Armenia!As I have already mentioned, the exhibition covers the full span of Armenian history, with some attention to its connections with Jewish tradition. On the latter, Professor Brown mentions one example:
an exhibition at the Metropolitan Museum of Art, New York City, September 22, 2018–January 13, 2019
Armenia: Art, Religion, and Trade in the Middle Ages
Catalog of the exhibition edited by Helen C. Evans
Metropolitan Museum of Art, 351 pp., $65.00 (distributed by Yale University Press)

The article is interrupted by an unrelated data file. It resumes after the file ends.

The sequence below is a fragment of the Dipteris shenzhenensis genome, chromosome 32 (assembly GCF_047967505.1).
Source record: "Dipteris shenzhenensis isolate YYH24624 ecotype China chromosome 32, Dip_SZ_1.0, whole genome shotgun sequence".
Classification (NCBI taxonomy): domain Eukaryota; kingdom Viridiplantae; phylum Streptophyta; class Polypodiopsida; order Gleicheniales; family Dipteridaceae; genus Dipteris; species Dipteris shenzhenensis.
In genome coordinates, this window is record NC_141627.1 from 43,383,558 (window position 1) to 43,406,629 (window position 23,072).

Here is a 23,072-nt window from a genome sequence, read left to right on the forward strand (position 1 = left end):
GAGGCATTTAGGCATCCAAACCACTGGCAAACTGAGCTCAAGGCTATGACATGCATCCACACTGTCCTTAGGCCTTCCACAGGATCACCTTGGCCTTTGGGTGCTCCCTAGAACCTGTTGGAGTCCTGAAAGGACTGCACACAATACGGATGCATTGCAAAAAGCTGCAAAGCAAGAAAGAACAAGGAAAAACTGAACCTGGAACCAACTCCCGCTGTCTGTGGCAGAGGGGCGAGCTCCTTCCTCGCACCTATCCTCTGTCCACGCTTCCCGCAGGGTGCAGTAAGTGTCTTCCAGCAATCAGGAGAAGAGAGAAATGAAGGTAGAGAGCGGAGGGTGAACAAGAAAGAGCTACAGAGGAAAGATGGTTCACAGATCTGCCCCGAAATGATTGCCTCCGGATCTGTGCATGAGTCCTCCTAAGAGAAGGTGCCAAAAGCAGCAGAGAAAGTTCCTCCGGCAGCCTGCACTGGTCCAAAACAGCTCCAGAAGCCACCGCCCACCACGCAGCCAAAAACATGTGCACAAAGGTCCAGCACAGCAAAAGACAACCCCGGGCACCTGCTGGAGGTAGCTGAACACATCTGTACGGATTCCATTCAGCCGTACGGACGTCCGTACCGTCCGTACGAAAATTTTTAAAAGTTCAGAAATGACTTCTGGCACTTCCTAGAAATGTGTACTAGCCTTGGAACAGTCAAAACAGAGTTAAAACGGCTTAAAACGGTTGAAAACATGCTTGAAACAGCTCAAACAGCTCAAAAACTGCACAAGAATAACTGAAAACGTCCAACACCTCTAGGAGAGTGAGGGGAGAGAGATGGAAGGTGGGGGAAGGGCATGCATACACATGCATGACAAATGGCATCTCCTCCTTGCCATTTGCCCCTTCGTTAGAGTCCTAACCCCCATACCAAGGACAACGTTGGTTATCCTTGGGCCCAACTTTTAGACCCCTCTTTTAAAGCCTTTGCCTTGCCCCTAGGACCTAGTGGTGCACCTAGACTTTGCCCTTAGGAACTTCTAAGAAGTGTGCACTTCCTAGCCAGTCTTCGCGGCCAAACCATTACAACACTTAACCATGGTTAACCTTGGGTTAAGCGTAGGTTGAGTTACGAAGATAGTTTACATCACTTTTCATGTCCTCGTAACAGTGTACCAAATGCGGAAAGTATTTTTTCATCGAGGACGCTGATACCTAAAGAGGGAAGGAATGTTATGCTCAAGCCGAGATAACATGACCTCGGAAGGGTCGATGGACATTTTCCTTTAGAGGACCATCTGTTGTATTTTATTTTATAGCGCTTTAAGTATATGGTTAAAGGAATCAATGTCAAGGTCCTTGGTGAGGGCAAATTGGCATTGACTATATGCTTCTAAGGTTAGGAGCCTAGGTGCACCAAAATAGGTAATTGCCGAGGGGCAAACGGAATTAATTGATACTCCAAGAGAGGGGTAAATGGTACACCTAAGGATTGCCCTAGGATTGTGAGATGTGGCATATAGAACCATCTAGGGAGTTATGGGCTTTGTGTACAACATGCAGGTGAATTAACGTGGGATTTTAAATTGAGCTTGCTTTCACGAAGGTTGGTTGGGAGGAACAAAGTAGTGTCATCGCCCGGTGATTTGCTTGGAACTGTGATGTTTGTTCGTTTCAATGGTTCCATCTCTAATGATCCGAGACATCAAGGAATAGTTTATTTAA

[The fifth-century Battle of] Avarayr would never be forgotten. Heavily stylized, it was depicted as late as 1500, in manuscripts from the war-torn region of Lake Van. In one on view in the exhibition, the Persians advance behind a row of war elephants. This evoked a deep, pre-Christian past, for the original account of the battle drew heavily on the description of the confrontation between the war elephants of King Antiochus Eupator and the Jewish hero Judas Maccabaeus in the Book of Maccabees from the second century BC. Both battles were remembered as manifestations of heroic courage. Both showed a nation at war in defense of its religion. By following the Book of Maccabees, the Armenian writers found a way to express, for the first time in Christian history, the idea that an entire group of warriors could die in battle as martyrs for the faith.I noted another review of the exhibition here.
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